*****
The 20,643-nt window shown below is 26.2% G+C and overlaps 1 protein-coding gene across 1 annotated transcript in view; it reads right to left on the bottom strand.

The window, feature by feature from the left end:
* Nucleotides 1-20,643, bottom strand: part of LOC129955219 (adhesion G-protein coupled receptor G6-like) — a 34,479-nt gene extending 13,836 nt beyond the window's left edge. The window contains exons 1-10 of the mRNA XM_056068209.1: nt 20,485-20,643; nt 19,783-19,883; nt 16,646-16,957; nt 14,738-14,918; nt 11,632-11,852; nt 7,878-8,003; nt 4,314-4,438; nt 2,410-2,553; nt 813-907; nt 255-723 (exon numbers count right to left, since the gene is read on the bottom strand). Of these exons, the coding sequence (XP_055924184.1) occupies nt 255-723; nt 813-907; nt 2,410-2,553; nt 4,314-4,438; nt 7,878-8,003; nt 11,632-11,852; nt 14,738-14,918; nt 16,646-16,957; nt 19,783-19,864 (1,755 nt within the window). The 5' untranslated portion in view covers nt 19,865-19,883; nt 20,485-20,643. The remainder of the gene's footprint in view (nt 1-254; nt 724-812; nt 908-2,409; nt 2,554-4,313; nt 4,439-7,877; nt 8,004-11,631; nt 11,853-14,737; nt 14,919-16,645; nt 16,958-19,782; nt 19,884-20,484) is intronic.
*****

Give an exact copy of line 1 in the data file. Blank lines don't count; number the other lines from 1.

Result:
The 20,643-nt window shown below is 26.2% G+C and overlaps 1 protein-coding gene across 1 annotated transcript in view; it reads right to left on the bottom strand.